What was a False Face and Why were the wooden masks worn in Iroquois curing rituals?

During some curing rituals, Iroquois medicine men danced while wearing carved wooden masks called False Faces. Many of these masks featured deep-set eyes, a crooked nose, and a huge mouth twisted into a grimace.

Healers wore these False Faces to honor Shagodyowehgowah. According to the Iroquois’ ancient stories, he was a giant who challenged the Creator to a contest to see who had the greater spirit-power.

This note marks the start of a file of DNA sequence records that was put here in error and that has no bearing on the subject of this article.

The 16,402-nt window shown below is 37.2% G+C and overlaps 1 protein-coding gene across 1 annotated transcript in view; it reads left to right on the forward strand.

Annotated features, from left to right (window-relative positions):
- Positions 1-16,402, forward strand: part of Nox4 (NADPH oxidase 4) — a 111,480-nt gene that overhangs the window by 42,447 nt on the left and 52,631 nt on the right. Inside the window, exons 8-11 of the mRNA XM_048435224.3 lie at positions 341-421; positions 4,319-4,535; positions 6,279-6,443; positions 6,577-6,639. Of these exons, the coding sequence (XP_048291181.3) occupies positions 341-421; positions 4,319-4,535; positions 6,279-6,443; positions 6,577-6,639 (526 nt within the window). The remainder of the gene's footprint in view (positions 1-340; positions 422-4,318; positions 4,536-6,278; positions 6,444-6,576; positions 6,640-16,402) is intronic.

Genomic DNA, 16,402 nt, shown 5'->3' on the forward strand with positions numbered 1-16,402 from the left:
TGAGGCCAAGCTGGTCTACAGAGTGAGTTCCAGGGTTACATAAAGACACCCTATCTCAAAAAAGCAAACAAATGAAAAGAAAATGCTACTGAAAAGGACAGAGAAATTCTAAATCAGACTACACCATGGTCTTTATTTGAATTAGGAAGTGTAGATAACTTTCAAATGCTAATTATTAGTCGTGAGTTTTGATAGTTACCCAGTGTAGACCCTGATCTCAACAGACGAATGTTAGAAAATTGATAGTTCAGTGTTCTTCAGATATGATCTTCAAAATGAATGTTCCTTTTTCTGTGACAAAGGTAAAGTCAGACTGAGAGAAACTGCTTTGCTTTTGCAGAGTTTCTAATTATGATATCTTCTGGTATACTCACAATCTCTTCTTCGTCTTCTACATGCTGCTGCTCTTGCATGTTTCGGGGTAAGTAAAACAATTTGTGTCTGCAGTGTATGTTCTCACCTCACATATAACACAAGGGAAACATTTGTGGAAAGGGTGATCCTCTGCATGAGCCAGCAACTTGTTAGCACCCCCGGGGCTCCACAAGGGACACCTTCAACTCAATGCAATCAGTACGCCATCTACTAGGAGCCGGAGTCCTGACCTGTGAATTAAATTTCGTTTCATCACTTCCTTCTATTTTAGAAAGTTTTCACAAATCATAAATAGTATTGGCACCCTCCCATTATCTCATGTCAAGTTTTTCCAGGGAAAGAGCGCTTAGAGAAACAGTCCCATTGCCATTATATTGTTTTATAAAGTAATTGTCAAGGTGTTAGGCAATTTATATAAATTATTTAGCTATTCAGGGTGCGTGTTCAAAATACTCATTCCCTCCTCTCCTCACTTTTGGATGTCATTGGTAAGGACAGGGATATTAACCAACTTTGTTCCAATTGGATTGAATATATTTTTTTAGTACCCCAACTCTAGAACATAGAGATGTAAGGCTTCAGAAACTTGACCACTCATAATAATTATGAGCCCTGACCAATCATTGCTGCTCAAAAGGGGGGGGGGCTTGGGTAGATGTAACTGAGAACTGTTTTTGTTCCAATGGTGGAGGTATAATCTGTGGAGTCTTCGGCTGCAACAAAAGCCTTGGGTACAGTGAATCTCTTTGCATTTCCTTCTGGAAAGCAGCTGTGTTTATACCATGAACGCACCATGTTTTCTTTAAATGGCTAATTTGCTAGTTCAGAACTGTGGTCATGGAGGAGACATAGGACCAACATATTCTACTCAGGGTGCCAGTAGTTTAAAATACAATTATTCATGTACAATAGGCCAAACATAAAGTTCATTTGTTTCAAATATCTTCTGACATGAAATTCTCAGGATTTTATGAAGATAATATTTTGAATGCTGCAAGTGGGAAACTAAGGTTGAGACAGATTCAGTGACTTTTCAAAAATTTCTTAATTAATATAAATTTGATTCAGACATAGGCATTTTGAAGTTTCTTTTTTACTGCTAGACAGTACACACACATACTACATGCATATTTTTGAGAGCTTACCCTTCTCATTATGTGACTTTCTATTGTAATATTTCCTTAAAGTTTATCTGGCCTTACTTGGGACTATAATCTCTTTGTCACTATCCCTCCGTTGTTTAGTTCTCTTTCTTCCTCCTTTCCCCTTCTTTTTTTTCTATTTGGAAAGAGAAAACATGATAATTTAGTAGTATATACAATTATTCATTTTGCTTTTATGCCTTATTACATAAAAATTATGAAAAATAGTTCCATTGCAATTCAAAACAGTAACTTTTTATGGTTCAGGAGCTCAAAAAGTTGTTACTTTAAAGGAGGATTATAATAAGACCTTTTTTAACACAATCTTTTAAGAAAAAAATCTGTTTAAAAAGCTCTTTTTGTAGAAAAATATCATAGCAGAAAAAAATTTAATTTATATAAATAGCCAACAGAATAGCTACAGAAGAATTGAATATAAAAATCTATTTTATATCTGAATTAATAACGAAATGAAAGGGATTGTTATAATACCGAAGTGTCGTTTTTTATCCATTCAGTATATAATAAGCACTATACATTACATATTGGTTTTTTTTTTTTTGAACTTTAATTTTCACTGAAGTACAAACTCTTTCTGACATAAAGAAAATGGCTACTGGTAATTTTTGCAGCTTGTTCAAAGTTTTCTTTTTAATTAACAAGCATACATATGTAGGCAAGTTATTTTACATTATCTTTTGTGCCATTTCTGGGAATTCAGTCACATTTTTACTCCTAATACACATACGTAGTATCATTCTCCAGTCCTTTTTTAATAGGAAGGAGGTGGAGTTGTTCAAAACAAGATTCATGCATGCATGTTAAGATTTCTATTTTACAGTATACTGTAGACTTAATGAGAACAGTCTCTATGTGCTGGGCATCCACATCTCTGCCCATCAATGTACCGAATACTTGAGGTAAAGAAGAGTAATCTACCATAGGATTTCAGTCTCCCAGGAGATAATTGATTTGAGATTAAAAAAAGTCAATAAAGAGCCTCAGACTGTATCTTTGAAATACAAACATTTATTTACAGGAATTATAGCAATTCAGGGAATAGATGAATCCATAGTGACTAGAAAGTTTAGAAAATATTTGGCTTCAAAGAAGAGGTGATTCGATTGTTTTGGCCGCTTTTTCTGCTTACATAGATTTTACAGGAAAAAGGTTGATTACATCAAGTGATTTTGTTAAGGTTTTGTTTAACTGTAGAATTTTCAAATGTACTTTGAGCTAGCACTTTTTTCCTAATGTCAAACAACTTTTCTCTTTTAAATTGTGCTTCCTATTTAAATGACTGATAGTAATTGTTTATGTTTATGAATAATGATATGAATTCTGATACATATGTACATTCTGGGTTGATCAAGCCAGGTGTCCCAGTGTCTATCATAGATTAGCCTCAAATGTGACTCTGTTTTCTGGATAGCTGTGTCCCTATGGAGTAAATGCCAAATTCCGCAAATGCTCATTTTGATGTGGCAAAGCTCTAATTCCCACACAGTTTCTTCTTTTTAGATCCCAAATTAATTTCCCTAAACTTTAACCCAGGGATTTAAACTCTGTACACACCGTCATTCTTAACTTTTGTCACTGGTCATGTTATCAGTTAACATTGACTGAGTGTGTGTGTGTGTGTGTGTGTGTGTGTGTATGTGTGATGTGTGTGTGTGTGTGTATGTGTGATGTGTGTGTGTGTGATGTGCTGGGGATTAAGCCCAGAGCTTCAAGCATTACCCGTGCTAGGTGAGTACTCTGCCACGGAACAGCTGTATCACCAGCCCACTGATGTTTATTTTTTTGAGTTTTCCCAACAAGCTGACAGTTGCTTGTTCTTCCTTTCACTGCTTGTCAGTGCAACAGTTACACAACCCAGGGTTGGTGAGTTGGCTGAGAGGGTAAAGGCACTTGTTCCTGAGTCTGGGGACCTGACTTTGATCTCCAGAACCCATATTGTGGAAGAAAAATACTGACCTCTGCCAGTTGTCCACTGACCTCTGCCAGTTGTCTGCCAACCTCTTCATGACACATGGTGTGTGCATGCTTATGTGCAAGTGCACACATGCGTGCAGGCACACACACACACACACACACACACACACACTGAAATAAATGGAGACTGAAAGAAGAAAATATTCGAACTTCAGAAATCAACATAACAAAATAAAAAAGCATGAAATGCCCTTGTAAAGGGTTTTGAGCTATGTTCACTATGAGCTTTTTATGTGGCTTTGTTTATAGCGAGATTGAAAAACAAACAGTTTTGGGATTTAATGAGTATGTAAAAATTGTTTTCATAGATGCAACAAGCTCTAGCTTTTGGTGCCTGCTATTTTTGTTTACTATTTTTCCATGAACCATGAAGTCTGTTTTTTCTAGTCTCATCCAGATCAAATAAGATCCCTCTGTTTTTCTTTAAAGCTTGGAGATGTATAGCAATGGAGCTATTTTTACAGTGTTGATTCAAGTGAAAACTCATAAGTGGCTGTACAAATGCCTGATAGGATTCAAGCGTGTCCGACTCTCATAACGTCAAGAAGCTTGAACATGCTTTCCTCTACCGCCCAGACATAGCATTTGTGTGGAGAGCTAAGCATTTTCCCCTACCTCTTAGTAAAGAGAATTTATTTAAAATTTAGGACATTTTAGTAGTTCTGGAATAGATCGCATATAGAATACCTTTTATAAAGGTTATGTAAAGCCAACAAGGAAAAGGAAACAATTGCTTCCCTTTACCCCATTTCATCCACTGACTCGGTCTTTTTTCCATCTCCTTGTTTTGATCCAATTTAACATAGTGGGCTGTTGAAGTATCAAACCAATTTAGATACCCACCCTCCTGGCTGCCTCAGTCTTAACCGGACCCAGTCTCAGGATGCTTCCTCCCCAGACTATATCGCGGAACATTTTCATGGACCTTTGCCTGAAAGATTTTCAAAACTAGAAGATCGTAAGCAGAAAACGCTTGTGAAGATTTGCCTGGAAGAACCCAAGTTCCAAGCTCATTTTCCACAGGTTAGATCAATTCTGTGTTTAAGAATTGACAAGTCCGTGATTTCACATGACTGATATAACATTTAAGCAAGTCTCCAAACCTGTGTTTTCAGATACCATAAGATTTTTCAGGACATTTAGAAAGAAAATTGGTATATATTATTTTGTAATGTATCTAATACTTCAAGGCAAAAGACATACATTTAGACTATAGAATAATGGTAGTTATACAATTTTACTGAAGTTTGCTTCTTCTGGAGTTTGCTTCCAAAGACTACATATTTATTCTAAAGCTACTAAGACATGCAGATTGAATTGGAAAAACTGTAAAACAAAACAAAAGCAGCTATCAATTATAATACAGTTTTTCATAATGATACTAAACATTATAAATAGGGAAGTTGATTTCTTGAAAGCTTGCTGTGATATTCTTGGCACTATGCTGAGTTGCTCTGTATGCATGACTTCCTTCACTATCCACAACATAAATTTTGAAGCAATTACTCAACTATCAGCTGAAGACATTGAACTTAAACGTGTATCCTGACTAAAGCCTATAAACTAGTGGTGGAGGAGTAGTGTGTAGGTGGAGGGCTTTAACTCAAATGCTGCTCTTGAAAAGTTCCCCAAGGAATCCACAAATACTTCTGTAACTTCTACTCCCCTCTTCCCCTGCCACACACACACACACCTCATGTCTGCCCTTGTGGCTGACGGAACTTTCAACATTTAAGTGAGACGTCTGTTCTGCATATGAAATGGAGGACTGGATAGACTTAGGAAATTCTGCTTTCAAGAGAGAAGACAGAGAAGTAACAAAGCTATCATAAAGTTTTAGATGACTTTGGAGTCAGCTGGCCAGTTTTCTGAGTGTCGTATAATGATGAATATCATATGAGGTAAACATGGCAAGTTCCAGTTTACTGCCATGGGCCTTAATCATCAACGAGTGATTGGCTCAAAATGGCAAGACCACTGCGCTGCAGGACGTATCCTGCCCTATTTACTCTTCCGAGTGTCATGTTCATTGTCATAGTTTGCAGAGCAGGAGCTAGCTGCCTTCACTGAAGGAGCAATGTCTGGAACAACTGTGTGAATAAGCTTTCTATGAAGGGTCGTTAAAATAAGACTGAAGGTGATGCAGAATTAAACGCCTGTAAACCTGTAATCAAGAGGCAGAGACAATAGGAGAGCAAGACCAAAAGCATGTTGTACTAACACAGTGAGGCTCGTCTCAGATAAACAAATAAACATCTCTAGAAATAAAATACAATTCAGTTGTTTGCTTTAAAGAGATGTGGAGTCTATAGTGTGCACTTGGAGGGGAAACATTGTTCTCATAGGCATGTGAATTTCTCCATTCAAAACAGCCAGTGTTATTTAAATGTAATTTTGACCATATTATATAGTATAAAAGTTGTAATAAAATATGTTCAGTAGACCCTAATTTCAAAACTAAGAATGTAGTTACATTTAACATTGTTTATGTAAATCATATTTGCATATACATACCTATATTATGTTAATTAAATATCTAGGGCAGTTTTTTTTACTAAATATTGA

As both sat with their backs to a mountain, the Creator used his power to move it toward them. When Shagodyowehgowah turned to see what the Creator was doing, the mountain smacked into his nose, crushing it onto one side of his face. Defeated, the giant promised the Creator to use his powers to help heal ailing Iroquois if they showed him respect through their rituals.

The Iroquois believed that False Faces were living things that had to be fed meals of corn mush to stay alive.